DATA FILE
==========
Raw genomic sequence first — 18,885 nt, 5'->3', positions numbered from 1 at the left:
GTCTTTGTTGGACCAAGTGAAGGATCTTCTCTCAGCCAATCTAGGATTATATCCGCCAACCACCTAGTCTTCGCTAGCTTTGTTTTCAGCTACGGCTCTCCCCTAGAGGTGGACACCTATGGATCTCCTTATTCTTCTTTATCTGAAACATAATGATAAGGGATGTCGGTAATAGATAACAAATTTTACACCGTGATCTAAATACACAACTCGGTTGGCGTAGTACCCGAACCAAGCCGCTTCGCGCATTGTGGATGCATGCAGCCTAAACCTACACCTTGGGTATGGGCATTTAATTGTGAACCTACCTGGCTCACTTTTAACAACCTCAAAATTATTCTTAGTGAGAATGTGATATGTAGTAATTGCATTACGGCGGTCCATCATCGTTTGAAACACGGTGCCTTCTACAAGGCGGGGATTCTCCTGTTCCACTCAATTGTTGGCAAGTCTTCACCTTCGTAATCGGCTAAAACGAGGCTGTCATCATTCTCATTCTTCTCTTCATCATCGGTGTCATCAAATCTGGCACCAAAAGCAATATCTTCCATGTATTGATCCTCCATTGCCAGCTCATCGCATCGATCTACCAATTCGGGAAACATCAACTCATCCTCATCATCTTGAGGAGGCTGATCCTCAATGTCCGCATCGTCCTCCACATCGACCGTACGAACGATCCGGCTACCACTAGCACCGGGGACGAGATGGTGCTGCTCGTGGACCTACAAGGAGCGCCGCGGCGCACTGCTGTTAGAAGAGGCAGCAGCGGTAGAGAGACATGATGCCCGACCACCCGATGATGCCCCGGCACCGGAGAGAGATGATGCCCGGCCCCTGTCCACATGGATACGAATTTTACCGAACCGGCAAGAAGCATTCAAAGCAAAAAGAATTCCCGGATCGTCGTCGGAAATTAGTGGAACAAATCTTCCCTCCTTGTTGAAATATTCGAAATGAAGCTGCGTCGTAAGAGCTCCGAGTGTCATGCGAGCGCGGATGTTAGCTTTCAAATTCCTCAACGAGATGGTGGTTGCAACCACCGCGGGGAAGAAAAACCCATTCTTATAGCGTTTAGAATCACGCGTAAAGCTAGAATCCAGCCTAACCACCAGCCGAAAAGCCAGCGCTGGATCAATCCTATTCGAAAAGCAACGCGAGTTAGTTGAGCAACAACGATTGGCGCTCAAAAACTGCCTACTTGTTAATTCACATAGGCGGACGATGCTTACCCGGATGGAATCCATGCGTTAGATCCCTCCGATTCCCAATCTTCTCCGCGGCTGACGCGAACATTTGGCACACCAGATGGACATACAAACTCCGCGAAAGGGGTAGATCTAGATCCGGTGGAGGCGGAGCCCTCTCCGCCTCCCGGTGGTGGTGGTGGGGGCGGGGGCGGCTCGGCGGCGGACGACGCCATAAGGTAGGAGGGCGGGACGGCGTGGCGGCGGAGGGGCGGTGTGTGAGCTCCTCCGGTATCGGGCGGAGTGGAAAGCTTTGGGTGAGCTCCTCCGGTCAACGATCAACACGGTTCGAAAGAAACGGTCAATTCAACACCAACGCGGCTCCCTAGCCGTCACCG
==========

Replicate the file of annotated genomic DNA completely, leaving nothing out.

Raw genomic sequence first — 18,885 nt, 5'->3', positions numbered from 1 at the left:
GTCTTTGTTGGACCAAGTGAAGGATCTTCTCTCAGCCAATCTAGGATTATATCCGCCAACCACCTAGTCTTCGCTAGCTTTGTTTTCAGCTACGGCTCTCCCCTAGAGGTGGACACCTATGGATCTCCTTATTCTTCTTTATCTGAAACATAATGATAAGGGATGTCGGTAATAGATAACAAATTTTACACCGTGATCTAAATACACAACTCGGTTGGCGTAGTACCCGAACCAAGCCGCTTCGCGCATTGTGGATGCATGCAGCCTAAACCTACACCTTGGGTATGGGCATTTAATTGTGAACCTACCTGGCTCACTTTTAACAACCTCAAAATTATTCTTAGTGAGAATGTGATATGTAGTAATTGCATTACGGCGGTCCATCATCGTTTGAAACACGGTGCCTTCTACAAGGCGGGGATTCTCCTGTTCCACTCAATTGTTGGCAAGTCTTCACCTTCGTAATCGGCTAAAACGAGGCTGTCATCATTCTCATTCTTCTCTTCATCATCGGTGTCATCAAATCTGGCACCAAAAGCAATATCTTCCATGTATTGATCCTCCATTGCCAGCTCATCGCATCGATCTACCAATTCGGGAAACATCAACTCATCCTCATCATCTTGAGGAGGCTGATCCTCAATGTCCGCATCGTCCTCCACATCGACCGTACGAACGATCCGGCTACCACTAGCACCGGGGACGAGATGGTGCTGCTCGTGGACCTACAAGGAGCGCCGCGGCGCACTGCTGTTAGAAGAGGCAGCAGCGGTAGAGAGACATGATGCCCGACCACCCGATGATGCCCCGGCACCGGAGAGAGATGATGCCCGGCCCCTGTCCACATGGATACGAATTTTACCGAACCGGCAAGAAGCATTCAAAGCAAAAAGAATTCCCGGATCGTCGTCGGAAATTAGTGGAACAAATCTTCCCTCCTTGTTGAAATATTCGAAATGAAGCTGCGTCGTAAGAGCTCCGAGTGTCATGCGAGCGCGGATGTTAGCTTTCAAATTCCTCAACGAGATGGTGGTTGCAACCACCGCGGGGAAGAAAAACCCATTCTTATAGCGTTTAGAATCACGCGTAAAGCTAGAATCCAGCCTAACCACCAGCCGAAAAGCCAGCGCTGGATCAATCCTATTCGAAAAGCAACGCGAGTTAGTTGAGCAACAACGATTGGCGCTCAAAAACTGCCTACTTGTTAATTCACATAGGCGGACGATGCTTACCCGGATGGAATCCATGCGTTAGATCCCTCCGATTCCCAATCTTCTCCGCGGCTGACGCGAACATTTGGCACACCAGATGGACATACAAACTCCGCGAAAGGGGTAGATCTAGATCCGGTGGAGGCGGAGCCCTCTCCGCCTCCCGGTGGTGGTGGTGGGGGCGGGGGCGGCTCGGCGGCGGACGACGCCATAAGGTAGGAGGGCGGGACGGCGTGGCGGCGGAGGGGCGGTGTGTGAGCTCCTCCGGTATCGGGCGGAGTGGAAAGCTTTGGGTGAGCTCCTCCGGTCAACGATCAACACGGTTCGAAAGAAACGGTCAATTCAACACCAACGCGGCTCCCTAGCCGTCACCG